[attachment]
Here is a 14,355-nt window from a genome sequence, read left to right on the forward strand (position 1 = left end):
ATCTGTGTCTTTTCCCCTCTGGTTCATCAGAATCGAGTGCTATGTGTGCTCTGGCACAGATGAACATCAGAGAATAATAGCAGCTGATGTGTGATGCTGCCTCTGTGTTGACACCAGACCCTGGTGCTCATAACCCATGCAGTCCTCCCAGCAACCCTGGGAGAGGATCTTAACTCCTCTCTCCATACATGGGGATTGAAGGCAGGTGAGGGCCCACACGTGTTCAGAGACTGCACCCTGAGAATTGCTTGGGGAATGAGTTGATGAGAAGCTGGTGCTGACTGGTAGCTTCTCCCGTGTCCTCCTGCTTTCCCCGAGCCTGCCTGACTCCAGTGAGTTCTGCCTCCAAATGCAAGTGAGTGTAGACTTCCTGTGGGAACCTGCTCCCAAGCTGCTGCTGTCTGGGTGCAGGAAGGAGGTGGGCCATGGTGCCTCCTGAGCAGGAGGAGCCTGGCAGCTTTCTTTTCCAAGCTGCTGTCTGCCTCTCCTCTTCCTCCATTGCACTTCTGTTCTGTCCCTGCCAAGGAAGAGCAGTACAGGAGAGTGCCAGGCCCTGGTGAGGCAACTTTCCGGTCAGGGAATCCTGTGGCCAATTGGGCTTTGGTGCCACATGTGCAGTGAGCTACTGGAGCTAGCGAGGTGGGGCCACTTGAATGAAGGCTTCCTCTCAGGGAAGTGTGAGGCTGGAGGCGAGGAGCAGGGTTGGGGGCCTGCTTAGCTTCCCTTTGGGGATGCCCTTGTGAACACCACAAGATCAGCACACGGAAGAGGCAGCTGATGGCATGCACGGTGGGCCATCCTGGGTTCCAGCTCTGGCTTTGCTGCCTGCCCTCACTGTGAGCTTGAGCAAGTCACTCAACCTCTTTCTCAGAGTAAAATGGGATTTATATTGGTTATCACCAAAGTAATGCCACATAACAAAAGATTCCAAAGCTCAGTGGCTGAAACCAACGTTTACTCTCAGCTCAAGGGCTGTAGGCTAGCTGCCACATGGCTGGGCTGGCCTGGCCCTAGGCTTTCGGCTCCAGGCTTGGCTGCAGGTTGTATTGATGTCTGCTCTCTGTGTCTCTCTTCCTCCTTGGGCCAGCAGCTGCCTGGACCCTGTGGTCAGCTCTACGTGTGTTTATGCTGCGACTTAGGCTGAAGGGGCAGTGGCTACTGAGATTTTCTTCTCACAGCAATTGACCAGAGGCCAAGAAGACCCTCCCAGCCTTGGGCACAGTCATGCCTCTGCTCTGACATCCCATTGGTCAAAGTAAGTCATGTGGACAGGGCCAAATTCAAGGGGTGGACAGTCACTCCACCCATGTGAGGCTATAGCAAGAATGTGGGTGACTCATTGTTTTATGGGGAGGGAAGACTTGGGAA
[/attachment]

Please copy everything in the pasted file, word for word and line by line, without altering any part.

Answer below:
Here is a 14,355-nt window from a genome sequence, read left to right on the forward strand (position 1 = left end):
ATCTGTGTCTTTTCCCCTCTGGTTCATCAGAATCGAGTGCTATGTGTGCTCTGGCACAGATGAACATCAGAGAATAATAGCAGCTGATGTGTGATGCTGCCTCTGTGTTGACACCAGACCCTGGTGCTCATAACCCATGCAGTCCTCCCAGCAACCCTGGGAGAGGATCTTAACTCCTCTCTCCATACATGGGGATTGAAGGCAGGTGAGGGCCCACACGTGTTCAGAGACTGCACCCTGAGAATTGCTTGGGGAATGAGTTGATGAGAAGCTGGTGCTGACTGGTAGCTTCTCCCGTGTCCTCCTGCTTTCCCCGAGCCTGCCTGACTCCAGTGAGTTCTGCCTCCAAATGCAAGTGAGTGTAGACTTCCTGTGGGAACCTGCTCCCAAGCTGCTGCTGTCTGGGTGCAGGAAGGAGGTGGGCCATGGTGCCTCCTGAGCAGGAGGAGCCTGGCAGCTTTCTTTTCCAAGCTGCTGTCTGCCTCTCCTCTTCCTCCATTGCACTTCTGTTCTGTCCCTGCCAAGGAAGAGCAGTACAGGAGAGTGCCAGGCCCTGGTGAGGCAACTTTCCGGTCAGGGAATCCTGTGGCCAATTGGGCTTTGGTGCCACATGTGCAGTGAGCTACTGGAGCTAGCGAGGTGGGGCCACTTGAATGAAGGCTTCCTCTCAGGGAAGTGTGAGGCTGGAGGCGAGGAGCAGGGTTGGGGGCCTGCTTAGCTTCCCTTTGGGGATGCCCTTGTGAACACCACAAGATCAGCACACGGAAGAGGCAGCTGATGGCATGCACGGTGGGCCATCCTGGGTTCCAGCTCTGGCTTTGCTGCCTGCCCTCACTGTGAGCTTGAGCAAGTCACTCAACCTCTTTCTCAGAGTAAAATGGGATTTATATTGGTTATCACCAAAGTAATGCCACATAACAAAAGATTCCAAAGCTCAGTGGCTGAAACCAACGTTTACTCTCAGCTCAAGGGCTGTAGGCTAGCTGCCACATGGCTGGGCTGGCCTGGCCCTAGGCTTTCGGCTCCAGGCTTGGCTGCAGGTTGTATTGATGTCTGCTCTCTGTGTCTCTCTTCCTCCTTGGGCCAGCAGCTGCCTGGACCCTGTGGTCAGCTCTACGTGTGTTTATGCTGCGACTTAGGCTGAAGGGGCAGTGGCTACTGAGATTTTCTTCTCACAGCAATTGACCAGAGGCCAAGAAGACCCTCCCAGCCTTGGGCACAGTCATGCCTCTGCTCTGACATCCCATTGGTCAAAGTAAGTCATGTGGACAGGGCCAAATTCAAGGGGTGGACAGTCACTCCACCCATGTGAGGCTATAGCAAGAATGTGGGTGACTCATTGTTTTATGGGGAGGGAAGACTTGGGAA